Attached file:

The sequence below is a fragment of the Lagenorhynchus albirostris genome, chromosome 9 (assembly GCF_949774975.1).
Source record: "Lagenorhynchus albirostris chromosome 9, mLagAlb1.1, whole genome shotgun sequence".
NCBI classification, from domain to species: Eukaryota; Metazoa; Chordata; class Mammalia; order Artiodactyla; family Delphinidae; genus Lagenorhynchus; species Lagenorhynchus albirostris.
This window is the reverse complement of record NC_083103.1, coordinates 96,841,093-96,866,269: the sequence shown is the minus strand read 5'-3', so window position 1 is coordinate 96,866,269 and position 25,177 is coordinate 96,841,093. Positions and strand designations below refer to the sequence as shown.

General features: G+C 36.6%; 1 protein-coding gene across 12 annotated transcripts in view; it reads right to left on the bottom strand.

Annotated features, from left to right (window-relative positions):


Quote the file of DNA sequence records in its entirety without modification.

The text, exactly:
The sequence below is a fragment of the Lagenorhynchus albirostris genome, chromosome 9 (assembly GCF_949774975.1).
Source record: "Lagenorhynchus albirostris chromosome 9, mLagAlb1.1, whole genome shotgun sequence".
NCBI classification, from domain to species: Eukaryota; Metazoa; Chordata; class Mammalia; order Artiodactyla; family Delphinidae; genus Lagenorhynchus; species Lagenorhynchus albirostris.
This window is the reverse complement of record NC_083103.1, coordinates 96,841,093-96,866,269: the sequence shown is the minus strand read 5'-3', so window position 1 is coordinate 96,866,269 and position 25,177 is coordinate 96,841,093. Positions and strand designations below refer to the sequence as shown.

General features: G+C 36.6%; 1 protein-coding gene across 12 annotated transcripts in view; it reads right to left on the bottom strand.

Annotated features, from left to right (window-relative positions):